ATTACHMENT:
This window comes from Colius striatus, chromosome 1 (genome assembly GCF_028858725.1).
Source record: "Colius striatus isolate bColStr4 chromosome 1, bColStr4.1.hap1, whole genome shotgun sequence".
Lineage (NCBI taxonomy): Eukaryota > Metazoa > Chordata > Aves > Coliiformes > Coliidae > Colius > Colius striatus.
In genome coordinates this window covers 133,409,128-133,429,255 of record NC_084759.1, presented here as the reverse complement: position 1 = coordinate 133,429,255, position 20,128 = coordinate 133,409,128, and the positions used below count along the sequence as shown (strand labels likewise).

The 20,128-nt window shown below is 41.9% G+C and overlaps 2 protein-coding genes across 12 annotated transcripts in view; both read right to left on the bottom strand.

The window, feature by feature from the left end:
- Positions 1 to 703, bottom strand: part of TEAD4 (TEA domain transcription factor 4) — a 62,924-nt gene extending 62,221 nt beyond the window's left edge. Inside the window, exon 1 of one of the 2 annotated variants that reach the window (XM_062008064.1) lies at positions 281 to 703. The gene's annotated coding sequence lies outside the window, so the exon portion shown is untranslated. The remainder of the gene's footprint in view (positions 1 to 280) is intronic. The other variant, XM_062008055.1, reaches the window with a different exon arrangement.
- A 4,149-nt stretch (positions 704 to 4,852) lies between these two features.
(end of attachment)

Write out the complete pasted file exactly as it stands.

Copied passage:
This window comes from Colius striatus, chromosome 1 (genome assembly GCF_028858725.1).
Source record: "Colius striatus isolate bColStr4 chromosome 1, bColStr4.1.hap1, whole genome shotgun sequence".
Lineage (NCBI taxonomy): Eukaryota > Metazoa > Chordata > Aves > Coliiformes > Coliidae > Colius > Colius striatus.
In genome coordinates this window covers 133,409,128-133,429,255 of record NC_084759.1, presented here as the reverse complement: position 1 = coordinate 133,429,255, position 20,128 = coordinate 133,409,128, and the positions used below count along the sequence as shown (strand labels likewise).

The 20,128-nt window shown below is 41.9% G+C and overlaps 2 protein-coding genes across 12 annotated transcripts in view; both read right to left on the bottom strand.

The window, feature by feature from the left end:
- Positions 1 to 703, bottom strand: part of TEAD4 (TEA domain transcription factor 4) — a 62,924-nt gene extending 62,221 nt beyond the window's left edge. Inside the window, exon 1 of one of the 2 annotated variants that reach the window (XM_062008064.1) lies at positions 281 to 703. The gene's annotated coding sequence lies outside the window, so the exon portion shown is untranslated. The remainder of the gene's footprint in view (positions 1 to 280) is intronic. The other variant, XM_062008055.1, reaches the window with a different exon arrangement.
- A 4,149-nt stretch (positions 704 to 4,852) lies between these two features.